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Storyteller. Grace Dweller.

I’m Jennifer — wife of an Iowa farmer, mom to two girls, new book author. I believe in you, because I believe in Jesus. You matter to Him, and you matter to me. more »

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Tuesday 13th September 2016

What One Girl Taught Me About Vulnerability – #TellHisStory

Meet Maddie. She’s a sixth-grade girl who, several years ago, taught me an important lesson about vulnerability in friendships. Her story impacted me so much, that I included it in The Happiness Dare. On Saturday, Maddie showed up at the library for my book signing. She bought a book, asked me to sign in, and then she asked for a photo.

But before the photo, she opened up her backpack and pulled out an old “lovie” that she’s loved her whole life.

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The lovie is part of Maddie’s story, and it helped me learn how a person can boost her happiness by risking vulnerability.

Let me tell you more, and let’s start here:

Vulnerability is scary, isn’t it?

Vulnerability is intimidating because the more you expose your soul, the more you strip away your defenses. And without your defenses, how will you protect yourself?

When we slip out of our self-protective armor, we’re saying, “Here is all of me. The parts where you can love me and the parts where you can hurt me.” But when it comes to long-term happiness, the risk is worth the payoff.

I saw how this played out when our daughter Anna hosted a sleepover for several of her friends, including Maddie. Maddie’s mom informed me that her daughter would be bringing along her “lovie” and was worried that the other girls might tease her for sleeping with a ragged blanket—the same blanket that she’d slept with for ten years straight. It had moved with her from her crib to her toddler bed to her “big girl” bed. The blanket had taken long car rides with her, and it had soothed her when she felt lonely or hurt or afraid of the dark.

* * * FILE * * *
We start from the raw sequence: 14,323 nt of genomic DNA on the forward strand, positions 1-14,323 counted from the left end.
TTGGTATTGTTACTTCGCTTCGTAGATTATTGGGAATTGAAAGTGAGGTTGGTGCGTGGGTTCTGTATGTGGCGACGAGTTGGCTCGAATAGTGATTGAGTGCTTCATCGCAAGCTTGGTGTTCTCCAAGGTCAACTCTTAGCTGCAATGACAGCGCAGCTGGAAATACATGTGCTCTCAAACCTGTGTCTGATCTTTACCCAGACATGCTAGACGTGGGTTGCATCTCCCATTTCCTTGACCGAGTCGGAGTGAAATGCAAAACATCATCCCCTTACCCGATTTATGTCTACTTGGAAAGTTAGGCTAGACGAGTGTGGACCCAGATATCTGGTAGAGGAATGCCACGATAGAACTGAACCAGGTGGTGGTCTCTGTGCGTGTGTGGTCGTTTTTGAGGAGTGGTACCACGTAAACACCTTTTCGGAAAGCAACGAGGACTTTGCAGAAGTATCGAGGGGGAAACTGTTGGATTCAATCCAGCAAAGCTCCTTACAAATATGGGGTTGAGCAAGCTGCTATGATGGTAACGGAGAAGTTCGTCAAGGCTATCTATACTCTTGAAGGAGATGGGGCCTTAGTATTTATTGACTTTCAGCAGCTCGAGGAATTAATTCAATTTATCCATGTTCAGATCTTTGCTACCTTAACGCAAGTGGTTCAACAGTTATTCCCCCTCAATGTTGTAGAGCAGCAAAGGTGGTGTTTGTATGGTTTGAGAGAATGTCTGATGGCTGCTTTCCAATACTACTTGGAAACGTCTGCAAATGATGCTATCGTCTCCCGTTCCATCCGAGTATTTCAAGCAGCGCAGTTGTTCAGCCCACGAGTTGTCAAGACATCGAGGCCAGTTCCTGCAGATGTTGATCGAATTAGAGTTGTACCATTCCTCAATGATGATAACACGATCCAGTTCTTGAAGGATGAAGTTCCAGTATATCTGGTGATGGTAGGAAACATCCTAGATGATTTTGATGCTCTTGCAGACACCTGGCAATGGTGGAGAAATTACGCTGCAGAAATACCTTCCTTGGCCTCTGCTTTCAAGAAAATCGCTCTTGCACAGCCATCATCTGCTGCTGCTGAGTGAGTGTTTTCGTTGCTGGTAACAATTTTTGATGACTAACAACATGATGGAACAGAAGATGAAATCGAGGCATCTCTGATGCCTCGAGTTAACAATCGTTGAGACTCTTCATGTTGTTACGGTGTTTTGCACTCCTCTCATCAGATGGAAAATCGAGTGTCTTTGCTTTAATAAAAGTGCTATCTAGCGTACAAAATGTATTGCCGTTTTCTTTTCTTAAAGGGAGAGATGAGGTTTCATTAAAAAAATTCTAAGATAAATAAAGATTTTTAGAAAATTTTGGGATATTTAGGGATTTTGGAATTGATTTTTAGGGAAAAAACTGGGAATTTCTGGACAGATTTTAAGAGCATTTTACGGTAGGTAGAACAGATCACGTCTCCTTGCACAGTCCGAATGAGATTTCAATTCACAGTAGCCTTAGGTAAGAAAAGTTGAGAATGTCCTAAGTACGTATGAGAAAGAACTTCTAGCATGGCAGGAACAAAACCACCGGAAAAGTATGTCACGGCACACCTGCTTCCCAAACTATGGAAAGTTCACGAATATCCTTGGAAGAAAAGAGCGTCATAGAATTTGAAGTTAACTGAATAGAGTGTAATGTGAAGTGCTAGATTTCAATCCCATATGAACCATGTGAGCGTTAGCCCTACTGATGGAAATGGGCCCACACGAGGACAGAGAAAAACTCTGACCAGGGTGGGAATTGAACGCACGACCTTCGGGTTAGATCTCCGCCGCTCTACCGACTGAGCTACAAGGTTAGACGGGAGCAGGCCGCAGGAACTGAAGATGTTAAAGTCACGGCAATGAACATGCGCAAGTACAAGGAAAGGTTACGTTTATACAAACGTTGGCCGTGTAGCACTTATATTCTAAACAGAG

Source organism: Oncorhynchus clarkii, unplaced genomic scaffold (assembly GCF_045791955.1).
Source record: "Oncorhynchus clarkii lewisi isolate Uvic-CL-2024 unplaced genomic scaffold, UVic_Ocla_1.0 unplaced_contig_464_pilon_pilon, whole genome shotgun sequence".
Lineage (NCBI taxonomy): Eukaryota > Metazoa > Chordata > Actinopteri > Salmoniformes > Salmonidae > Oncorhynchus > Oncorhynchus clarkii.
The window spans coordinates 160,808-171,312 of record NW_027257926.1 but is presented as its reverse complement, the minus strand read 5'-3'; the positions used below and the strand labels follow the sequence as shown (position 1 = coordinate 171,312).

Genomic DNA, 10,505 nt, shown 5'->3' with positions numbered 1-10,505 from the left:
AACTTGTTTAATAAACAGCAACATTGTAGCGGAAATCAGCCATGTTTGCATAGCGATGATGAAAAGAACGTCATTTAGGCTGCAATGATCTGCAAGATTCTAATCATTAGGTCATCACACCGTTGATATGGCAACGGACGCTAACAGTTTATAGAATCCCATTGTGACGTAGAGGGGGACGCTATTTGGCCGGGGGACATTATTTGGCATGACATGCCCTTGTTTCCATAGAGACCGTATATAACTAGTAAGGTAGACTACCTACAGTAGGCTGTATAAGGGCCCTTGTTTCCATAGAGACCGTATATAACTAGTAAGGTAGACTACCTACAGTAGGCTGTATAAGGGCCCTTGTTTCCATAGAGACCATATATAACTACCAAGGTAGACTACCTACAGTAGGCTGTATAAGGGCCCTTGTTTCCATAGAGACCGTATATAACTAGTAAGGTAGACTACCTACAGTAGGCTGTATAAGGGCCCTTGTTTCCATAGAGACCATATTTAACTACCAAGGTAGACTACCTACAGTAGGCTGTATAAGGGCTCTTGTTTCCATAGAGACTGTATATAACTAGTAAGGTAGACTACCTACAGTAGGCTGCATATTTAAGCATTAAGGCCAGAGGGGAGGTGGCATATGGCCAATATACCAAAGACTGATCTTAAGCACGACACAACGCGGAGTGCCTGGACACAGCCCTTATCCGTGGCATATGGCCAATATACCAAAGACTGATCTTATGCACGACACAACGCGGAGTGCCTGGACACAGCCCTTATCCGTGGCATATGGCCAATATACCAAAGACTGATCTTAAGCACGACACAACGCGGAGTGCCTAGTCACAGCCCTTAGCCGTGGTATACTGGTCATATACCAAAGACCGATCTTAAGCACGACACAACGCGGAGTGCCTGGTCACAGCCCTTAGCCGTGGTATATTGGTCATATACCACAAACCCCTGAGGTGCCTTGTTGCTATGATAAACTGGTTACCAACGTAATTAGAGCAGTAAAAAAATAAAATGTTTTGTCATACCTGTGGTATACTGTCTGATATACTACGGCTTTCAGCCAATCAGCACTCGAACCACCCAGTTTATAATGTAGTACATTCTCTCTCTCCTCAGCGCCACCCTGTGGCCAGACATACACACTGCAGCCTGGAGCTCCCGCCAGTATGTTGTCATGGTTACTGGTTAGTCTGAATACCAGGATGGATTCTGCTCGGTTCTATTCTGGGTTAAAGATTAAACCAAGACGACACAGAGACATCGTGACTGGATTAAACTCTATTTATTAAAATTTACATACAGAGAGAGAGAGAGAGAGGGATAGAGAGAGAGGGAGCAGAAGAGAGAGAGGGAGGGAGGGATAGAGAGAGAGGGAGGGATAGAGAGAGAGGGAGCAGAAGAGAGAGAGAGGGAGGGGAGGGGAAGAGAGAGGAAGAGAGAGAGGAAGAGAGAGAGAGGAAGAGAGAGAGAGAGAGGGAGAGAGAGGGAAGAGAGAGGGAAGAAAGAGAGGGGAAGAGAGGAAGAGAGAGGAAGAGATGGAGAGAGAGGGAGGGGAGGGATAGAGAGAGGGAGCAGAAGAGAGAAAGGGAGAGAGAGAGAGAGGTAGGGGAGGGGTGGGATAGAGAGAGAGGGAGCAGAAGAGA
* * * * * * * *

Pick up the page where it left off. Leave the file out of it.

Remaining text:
When this girl was around the people who knew her and loved her best, she was never afraid to bring the lovie into the light. But as she grew older, she began to keep it hidden from everyone else. She couldn’t quite put a finger on the reason why. Why did something she loved so much feel like it had to be hidden? Somehow, the blanket had become a bit of a secret. Admitting that she slept with a lovie made her feel vulnerable, and maybe a bit ashamed.

As night came, I dimmed the lights in the family room, where Anna and her friends would sleep. All the girls snuggled under blankets for a late-night movie. I pushed play on the remote. But Maddie? She wanted her blanket. I could see how she was fighting a quiet battle on her insides.

This battle was about the risk of vulnerability. If she’s like most of us, Maddie was asking herself the most paralyzing question in the universe: What will people think of me?

She made her choice. I watched as she walked to the bedroom, unzipped her bag, and quietly pawed through her belongings to find the love-worn blanket. From my seat in the family room, I saw what happened next.

The girl walked back into the room with her blanket tucked under her arm. One of the girls saw what she had retrieved from the bag. Maddie had been found out.

“What’s that?” asked the friend, pointing a finger at the lovie.

I was so proud of Maddie, because here’s what she did next: She lifted her chin, mustered her voice, and took the first step toward authentic relationship. She sat cross-legged on the couch and told her room of friends the truth. She told them how her mom’s friend had made the blanket for her when she was a newborn, how it had traveled with her on a hundred car rides, how she once lost it at the park, and how it fell apart a few years ago so Grandma had to sew it back together. She showed everyone the long stitch mark, and it looked like a scar.

Everyone listened. No one laughed at her. No one judged. And then the most beautiful thing happened. One by one, each of the girls pushed back the covers, walked into the bedroom, and unzipped her own duffel bag. Out came the ragged blankets, a bear with a missing eye, a plush doll. Every girl in the room was hiding a secret lovie in her bag.

That was the Night of the Great Unzipping.

Each girl dragged her own lovie into the living room, and then they took turns telling their stories—about lovies loved, lovies lost, and lovies found again.

Everyone slept better that night. Because someone had the guts to go first.

There’s a C.S. Lewis quote that goes like this: “Friendship begins in that moment when one person says to another: What! You too? I thought I was the only one.”